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Asecond-string tight end named Jeb Putzier hauled in a 39-yard pass deep in San Diego Chargers territory on Sunday at Qualcomm Stadium, and with the clock running down and first place in the AFC West at stake, few locals regarded this as a good sign. Sure, the Chargers still held a 20--17 lead over the Denver Broncos with six minutes remaining, and their fired-up defense had forced three turnovers already. But with Denver 18 yards from a goahead touchdown and a rowdy contingent of Broncos supporters
cheering wildly following Putzier's reception, most in the crowd of 65,395 began to get a familiar, sinking feeling. And who could blame them? It had been nine years since the Chargers' last winning season, and lots of bad football had turned San Diegans into the most skeptical fans in the NFL. With their team seemingly on the verge of a colossal fourth-quarter collapse in their biggest home game in nearly a decade, they felt as though a giant plug had been pulled.
The energy on the Chargers' sideline had ebbed as well. Coach Marty Schottenheimer had 20/20 vision-- "I figured we'd hold them to a field goal that would tie the game," he said afterward--and most of San Diego's offensive starters were sitting together on the bench, plotting their response to a Denver score. Then, one by one, they rose to support a defense that, in the words of running back LaDainian Tomlinson, had "carried us" throughout the afternoon. Wideout Keenan McCardell was buoyed by the way the defense had responded in the previous week's road win over the Kansas City Chiefs. "Yo, check it out," McCardell told his teammates on the sideline. "Our D is fittin' to win this thing right now."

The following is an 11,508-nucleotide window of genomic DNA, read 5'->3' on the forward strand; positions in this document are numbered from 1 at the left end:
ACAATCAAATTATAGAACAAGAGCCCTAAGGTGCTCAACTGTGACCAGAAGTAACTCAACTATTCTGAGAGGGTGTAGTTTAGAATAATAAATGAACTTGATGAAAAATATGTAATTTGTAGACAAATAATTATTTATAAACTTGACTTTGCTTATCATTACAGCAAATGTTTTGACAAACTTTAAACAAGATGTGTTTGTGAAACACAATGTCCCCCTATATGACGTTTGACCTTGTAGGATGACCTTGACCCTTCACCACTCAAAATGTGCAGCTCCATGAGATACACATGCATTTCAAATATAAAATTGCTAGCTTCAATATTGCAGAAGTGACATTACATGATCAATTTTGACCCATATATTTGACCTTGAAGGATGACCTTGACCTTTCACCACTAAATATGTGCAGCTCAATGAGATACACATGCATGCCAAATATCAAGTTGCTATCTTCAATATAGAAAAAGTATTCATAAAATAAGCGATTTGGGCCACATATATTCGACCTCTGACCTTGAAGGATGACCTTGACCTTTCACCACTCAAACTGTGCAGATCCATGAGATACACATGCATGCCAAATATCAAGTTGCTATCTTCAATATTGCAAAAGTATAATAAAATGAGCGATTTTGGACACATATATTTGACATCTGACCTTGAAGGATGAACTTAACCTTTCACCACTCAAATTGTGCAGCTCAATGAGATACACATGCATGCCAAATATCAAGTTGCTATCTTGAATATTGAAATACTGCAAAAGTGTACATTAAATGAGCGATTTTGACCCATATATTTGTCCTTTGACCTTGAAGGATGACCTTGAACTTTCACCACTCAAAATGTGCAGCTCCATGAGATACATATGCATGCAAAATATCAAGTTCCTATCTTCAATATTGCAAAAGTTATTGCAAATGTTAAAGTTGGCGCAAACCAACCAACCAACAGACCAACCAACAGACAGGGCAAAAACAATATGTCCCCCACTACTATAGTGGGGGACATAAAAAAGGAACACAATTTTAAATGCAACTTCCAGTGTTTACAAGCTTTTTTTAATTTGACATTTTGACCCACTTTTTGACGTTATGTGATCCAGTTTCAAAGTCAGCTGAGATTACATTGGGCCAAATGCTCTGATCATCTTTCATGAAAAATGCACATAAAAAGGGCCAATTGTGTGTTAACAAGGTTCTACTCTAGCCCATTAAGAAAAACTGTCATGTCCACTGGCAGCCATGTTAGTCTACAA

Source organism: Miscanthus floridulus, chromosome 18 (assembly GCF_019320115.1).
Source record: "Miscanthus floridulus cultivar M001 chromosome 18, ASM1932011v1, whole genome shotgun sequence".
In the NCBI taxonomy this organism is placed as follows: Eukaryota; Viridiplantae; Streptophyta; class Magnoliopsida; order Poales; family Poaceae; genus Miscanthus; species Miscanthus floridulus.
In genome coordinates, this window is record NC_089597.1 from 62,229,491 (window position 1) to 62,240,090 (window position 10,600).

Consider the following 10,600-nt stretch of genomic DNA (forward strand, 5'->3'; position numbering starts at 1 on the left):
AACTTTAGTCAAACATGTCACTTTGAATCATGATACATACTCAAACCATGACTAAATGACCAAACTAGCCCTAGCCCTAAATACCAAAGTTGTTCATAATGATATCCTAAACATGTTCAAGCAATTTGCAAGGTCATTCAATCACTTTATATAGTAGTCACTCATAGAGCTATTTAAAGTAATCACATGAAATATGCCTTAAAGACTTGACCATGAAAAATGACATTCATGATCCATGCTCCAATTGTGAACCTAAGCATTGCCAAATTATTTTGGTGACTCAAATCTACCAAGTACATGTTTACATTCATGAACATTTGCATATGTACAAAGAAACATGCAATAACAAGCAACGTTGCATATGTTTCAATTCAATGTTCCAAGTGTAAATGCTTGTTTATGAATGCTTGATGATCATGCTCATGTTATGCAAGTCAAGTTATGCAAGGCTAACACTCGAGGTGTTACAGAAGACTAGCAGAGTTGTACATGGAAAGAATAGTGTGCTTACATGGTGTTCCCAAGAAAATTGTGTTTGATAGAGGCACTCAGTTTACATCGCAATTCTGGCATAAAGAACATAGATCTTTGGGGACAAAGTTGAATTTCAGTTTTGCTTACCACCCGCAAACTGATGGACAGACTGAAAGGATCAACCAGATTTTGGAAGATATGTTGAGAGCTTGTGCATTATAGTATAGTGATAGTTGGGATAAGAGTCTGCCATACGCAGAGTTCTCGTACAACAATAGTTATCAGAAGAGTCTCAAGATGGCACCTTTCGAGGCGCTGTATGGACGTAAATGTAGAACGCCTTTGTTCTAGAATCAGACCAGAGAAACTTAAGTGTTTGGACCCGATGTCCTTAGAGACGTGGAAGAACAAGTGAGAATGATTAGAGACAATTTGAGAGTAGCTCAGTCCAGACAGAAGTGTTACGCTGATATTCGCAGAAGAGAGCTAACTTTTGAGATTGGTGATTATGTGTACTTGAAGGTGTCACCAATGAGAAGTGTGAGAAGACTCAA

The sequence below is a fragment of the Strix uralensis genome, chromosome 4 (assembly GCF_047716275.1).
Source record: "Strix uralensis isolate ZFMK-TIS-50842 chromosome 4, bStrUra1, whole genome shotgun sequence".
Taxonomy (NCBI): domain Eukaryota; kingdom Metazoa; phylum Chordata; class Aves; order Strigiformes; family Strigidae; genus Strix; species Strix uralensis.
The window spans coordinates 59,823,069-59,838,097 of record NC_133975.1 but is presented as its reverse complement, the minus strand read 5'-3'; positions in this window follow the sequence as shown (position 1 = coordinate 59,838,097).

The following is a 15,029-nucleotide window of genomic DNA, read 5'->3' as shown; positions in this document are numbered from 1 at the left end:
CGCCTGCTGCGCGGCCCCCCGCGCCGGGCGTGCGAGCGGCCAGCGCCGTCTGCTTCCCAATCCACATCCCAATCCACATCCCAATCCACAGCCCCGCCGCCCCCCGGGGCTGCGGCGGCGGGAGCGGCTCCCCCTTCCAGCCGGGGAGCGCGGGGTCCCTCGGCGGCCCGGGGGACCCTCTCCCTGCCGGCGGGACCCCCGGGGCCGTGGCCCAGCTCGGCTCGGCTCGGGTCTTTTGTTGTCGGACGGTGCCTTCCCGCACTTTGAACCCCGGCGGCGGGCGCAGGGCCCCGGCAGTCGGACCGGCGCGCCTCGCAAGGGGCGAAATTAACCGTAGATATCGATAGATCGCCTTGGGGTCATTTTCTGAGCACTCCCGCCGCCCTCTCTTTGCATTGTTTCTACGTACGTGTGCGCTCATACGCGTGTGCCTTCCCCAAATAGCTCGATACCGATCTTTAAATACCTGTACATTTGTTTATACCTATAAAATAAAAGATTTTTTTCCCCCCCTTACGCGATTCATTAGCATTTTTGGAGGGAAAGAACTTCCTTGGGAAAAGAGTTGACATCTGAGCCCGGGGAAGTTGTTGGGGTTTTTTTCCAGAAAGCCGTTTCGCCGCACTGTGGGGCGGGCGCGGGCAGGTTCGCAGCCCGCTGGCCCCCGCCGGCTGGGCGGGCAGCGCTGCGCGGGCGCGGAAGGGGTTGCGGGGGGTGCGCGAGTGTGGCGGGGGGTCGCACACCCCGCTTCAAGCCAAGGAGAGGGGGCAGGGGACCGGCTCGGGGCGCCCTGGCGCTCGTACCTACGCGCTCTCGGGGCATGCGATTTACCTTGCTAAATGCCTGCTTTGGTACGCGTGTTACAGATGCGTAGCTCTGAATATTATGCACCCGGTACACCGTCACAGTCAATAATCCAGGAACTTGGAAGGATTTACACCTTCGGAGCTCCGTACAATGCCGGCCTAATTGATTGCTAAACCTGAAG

Three consecutive running plays gave the Broncos first-and-goal at the seven, and Denver coach Mike Shanahan sent in a pass-run option to be determined by the defensive alignment. Reading bump coverage on the outside, quarterback Jake Plummer, who had been intercepted three times, called a quick end-zone pass to wideout Rod Smith. The pattern--a fade--was appropriately named: In the midst of another post-Halloween swoon, the Broncos (7--5, after a 5--1 start) were about to slip back to the role of a bubble team in the playoff race with the NFL season at the quarter pole (box, page 78).
Here's how it played out: Plummer dropped back a couple of steps and lofted a pass toward Smith; second-year cornerback Drayton Florence, with his back to the quarterback, read Smith's eyes and reached up blindly to deflect the ball with his right hand; free safety Jerry Wilson, having correctly sniffed out the pattern, swept over to intercept the ball in the corner of the end zone. After the Chargers survived one more, last-gasp Denver drive in the closing seconds, they finally clinched their first winning season (9--3) since 1995 and took control of a division they had last won in '94, en route to the franchise's lone Super Bowl appearance.